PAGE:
Don't drink yellow rain...

Last weekend I took our two boys camping for the first time. I emphasise “I” because Annelise jumped on the opportunity to have an evening off while I spent some “quality” father and son time! It certainly wasn’t a Bear Grylls type affair – we filled the entire boot of the car with our equipment and I think I spent just as much time setting up and putting away as we did appreciating the fruits of our labour. Overall they had a great time despite the fact that in true British style, it absolutely poured with rain all afternoon / night.

 I awoke at 5am after an incredibly refreshing one and half hours sleep, rubbed the condensation off my face and was pleasantly surprised to see sunlight streaming into the tent. There was then a strange period of juxtaposition as despite the gentle warmth of the sun, I could hear a very loud and obvious deposition of liquid onto our humble shelter. Bleary eyed, I stumbled out to see that a dog had given us the honour of selecting our tent over several others to urinate upon. Bizarrely, my first instinct wasn’t to shoo it away, but rather I found myself thinking, “that’s a very healthy stream of urine there – no blood, not turbid, not to dark, not too light….”. Don’t worry, I didn’t go to the trouble of getting a sample for further analysis, instead I gently encouraged the hound away from our abode, managing to fall over about 3 guy ropes in the process!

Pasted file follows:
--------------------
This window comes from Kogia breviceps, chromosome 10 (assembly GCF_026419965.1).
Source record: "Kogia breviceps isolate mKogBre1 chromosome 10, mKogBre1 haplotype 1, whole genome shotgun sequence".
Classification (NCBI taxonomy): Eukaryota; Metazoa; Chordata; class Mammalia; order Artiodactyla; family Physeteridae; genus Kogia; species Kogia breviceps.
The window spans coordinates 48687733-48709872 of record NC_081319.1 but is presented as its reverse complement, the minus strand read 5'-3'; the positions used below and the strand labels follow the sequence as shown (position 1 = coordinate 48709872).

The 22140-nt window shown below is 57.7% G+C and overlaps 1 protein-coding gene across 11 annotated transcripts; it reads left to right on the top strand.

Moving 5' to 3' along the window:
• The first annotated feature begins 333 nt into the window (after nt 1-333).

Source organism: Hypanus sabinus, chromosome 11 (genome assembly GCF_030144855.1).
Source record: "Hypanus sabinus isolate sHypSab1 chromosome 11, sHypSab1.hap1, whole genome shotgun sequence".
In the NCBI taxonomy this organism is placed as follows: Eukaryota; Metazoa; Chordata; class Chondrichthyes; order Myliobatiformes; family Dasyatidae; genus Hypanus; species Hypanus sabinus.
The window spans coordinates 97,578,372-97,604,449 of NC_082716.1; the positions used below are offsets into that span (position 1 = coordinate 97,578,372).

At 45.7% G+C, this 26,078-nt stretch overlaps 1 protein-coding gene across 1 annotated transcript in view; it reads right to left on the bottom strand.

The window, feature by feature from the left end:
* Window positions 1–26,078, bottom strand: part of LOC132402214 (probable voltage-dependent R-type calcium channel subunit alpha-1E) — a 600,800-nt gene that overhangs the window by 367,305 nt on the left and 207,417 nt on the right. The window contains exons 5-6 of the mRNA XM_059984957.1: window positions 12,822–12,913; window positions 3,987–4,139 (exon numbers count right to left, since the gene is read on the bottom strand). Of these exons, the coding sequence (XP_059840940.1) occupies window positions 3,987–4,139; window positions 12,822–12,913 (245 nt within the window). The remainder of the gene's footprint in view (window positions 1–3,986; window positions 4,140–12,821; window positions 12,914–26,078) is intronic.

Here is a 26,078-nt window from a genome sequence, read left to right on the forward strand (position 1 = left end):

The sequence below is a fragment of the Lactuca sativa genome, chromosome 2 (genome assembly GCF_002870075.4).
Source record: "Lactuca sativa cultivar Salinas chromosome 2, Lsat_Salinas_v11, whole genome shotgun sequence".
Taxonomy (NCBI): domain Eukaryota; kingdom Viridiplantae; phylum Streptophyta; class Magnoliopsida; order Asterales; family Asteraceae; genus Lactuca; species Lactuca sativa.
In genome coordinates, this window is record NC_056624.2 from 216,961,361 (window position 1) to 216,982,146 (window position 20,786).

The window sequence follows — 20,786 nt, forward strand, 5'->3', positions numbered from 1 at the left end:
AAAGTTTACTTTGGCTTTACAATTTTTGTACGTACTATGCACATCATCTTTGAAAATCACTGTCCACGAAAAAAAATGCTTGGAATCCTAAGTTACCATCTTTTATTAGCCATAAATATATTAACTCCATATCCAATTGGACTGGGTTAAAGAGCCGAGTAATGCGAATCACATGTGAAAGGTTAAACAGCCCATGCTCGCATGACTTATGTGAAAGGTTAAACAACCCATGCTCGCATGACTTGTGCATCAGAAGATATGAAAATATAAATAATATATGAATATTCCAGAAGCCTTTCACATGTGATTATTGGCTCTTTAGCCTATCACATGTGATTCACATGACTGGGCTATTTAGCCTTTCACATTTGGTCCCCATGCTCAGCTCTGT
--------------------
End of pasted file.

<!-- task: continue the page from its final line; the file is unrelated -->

What this experience did remind me (other than the fact that dog urine doesn’t add to the smell of a damp tent) is how useful the analysis of urine is for many conditions. Urinalysis gives valuable indication into metabolic function such as the health of liver and kidneys and is a great tool to assess for diabetes. We can diagnose infections, tumours and crystal formation via urine microscopy as well as performing bacterial cultures if required. A “normal” urine sample is a good barometer of general health, so it is very useful for screening purposes too. 

Obtaining a urine sample is also pretty easy: A midstream sample can be obtained from most dogs first thing in the morning by sneaking a shallow container underneath them while they are focusing on an interesting smell. For cats, we have special litter (katkor) which doesn’t absorb urine and allows a sample to be acquired once they have finished their business!

 At the practice we have an array of the latest lab equipment to assess urine. Our newest machine uses facial recognition software to perform microscopy on samples. It can count red and white blood cells, urine crystals, casts and other cells on a urine sample in 2 minutes – it really is very clever! Analysis of a urine sample is relatively inexpensive as well – the cost of a urine biochemistry, refractometer analysis (for urine concentration) and microscopy is only £32. What’s more, if your pet is over 8 years of age – bring a urine sample to their booster vaccination appointment and the cost is only £18. For health plan members, you are now entitled to one free urine analysis per year – we suggest you bring a sample to a vaccination or health check appointment and we can normally get the results while you wait. If your pet is unwell at all, then it is always very useful to bring a urine sample with you the appointment.

 As always, if you have any questions then please don’t hesitate to contact us at the practice – you know “urine” good hands with us! No career in comedy for me....